Torrence v. Nationwide Budget Finance

Torrence v. Nationwide Budget Finance

One of a number of Public Justice’s class actions representing North Carolina consumers who were charged illegally high interests rates by payday lenders. These lenders used mandatory arbitration clauses and class action bans to immunize themselves from lawsuits. In January 2012, a North Carolina trial court rejected Nationwide Budget Finance’s class action ban in light of AT&T Mobility v. Concepcion, ruling that the ban was unenforceable where “payday borrowers would not be able to effectively vindicate the type of claims raised by plaintiffs here, even if the claims are legally justified and correct, if they are required to proceed on an individual rather than class basis.” The court based this conclusion on an evidentiary hearing and extensive factual record proving that: (1) payday borrowers are unable to secure legal representation to bring individual cases; (2) because of the legal and factual complexity of the claims, borrowers could not represent themselves pro se and would likely “be unaware that they possessed any sound basis for a legal claim”; and (4) “no individual arbitration cases have ever been brought challenging payday lending in North Carolina, either against the defendants in this case or against any other payday lenders.” The court reasoned that Concepcion did not address cases where the plaintiffs prove they could not effectively vindicate their statutory rights individually, and stated that Concepcion “is limited to overturning the ‘Discover Bank rule,’ which was a rule of automatic invalidation, in a case in which the plaintiff would be able to effectively vindicate his rights in arbitration.” The court explained that North Carolina law, by contrast, “involves consideration of all facts and circumstances,” and that the plaintiffs in Torrence, unlike the Concepcion plaintiffs, “would not be able to effectively vindicate their rights in NAF arbitration.” North Carolina Attorney General Roy Cooper has been active in pursuing payday lenders and forcing them to cease operations in the state. In addition to Public Justice’s Paul Bland, the plaintiffs in Torrence were represented by lead counsel Jerry Hartzell of Raleigh, N.C.; Mona Lisa Wallace and John Hughes of Salisbury, N.C.; Mal Maynard of the Financial Protection Law Center in Wilmington, N.C.; Carlene McNulty of the North Carolina Justice Center in Raleigh; and Richard Fisher of Cleveland, Tenn.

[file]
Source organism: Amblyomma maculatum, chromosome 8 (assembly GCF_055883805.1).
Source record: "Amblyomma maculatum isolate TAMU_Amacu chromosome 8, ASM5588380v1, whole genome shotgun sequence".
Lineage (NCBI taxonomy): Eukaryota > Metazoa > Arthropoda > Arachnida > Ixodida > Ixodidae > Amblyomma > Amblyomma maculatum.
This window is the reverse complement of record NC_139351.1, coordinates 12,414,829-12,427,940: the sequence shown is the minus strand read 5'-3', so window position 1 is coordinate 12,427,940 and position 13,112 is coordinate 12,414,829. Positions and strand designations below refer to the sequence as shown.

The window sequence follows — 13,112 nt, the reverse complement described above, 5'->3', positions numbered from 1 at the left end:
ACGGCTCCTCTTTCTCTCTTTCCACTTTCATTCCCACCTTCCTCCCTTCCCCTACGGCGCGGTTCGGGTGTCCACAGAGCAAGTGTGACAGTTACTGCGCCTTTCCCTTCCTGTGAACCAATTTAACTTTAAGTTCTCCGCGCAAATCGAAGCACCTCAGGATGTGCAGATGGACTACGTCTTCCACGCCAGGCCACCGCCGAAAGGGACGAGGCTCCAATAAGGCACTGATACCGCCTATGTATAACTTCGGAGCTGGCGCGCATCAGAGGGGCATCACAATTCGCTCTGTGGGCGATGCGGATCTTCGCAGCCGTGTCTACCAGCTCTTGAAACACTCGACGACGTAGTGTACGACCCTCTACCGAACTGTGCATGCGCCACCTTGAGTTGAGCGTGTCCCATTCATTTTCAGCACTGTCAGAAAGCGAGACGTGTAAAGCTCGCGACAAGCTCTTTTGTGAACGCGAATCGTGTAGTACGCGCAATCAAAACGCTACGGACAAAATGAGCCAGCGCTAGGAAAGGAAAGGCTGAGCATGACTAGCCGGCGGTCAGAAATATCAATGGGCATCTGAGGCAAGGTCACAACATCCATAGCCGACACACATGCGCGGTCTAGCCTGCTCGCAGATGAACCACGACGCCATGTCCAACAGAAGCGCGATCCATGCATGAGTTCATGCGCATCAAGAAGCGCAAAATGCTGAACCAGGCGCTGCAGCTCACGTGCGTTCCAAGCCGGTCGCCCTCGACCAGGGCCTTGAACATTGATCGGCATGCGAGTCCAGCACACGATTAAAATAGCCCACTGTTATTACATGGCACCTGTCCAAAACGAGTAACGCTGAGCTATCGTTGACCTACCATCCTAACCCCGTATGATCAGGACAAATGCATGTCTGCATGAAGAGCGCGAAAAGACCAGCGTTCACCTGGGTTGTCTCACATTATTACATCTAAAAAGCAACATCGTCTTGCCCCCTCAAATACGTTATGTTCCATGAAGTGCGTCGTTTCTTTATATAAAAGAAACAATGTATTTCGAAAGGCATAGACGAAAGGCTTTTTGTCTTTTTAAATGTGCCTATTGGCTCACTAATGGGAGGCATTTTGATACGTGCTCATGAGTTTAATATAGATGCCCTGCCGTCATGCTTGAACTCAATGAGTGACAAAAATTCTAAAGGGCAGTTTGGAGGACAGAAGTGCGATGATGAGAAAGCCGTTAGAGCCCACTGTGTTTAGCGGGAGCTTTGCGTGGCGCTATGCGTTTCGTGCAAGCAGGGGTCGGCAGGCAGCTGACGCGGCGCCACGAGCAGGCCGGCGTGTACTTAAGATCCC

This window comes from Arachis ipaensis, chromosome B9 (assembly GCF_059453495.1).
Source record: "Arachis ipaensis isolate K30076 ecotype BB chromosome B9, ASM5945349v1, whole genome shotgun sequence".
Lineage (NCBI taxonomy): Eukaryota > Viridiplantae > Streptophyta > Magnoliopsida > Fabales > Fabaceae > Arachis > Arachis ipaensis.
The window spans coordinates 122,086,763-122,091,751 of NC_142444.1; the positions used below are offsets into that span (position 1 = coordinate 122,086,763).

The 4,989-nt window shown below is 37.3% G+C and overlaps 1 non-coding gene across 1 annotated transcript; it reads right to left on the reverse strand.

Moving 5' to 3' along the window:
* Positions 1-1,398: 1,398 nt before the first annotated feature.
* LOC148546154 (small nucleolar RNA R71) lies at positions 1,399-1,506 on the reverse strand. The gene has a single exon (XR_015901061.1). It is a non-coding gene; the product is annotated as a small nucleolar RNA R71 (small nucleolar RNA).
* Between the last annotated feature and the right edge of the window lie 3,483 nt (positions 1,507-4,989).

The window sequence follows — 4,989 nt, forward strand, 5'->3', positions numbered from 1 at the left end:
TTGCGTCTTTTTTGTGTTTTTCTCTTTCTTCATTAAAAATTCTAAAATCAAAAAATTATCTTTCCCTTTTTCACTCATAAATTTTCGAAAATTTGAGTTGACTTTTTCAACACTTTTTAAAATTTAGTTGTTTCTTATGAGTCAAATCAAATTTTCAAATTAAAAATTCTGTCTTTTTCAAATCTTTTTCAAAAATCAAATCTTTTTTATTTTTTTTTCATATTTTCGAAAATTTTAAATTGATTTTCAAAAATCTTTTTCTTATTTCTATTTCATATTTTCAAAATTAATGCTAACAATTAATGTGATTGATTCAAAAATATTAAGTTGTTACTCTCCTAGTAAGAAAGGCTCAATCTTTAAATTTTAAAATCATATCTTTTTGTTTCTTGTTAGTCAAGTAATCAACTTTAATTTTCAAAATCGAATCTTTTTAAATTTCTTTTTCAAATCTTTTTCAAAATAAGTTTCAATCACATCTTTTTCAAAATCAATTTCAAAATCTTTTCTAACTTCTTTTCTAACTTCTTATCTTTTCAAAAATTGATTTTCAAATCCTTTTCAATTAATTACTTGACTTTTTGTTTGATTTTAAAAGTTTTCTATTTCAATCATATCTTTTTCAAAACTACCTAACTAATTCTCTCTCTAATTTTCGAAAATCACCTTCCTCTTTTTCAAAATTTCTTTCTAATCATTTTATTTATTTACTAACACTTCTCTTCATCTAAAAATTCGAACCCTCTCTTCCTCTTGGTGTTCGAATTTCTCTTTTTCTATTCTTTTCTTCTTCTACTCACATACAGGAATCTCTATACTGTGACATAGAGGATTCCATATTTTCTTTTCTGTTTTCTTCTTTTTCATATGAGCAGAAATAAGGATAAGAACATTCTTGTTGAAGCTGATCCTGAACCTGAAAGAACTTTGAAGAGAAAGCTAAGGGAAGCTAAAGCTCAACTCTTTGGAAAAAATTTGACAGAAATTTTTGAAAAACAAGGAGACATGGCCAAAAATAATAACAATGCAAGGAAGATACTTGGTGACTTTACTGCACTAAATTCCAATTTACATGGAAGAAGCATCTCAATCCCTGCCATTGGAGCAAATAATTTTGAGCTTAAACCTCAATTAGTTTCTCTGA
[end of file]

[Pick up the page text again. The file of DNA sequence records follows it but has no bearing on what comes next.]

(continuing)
• Leslie Bailey

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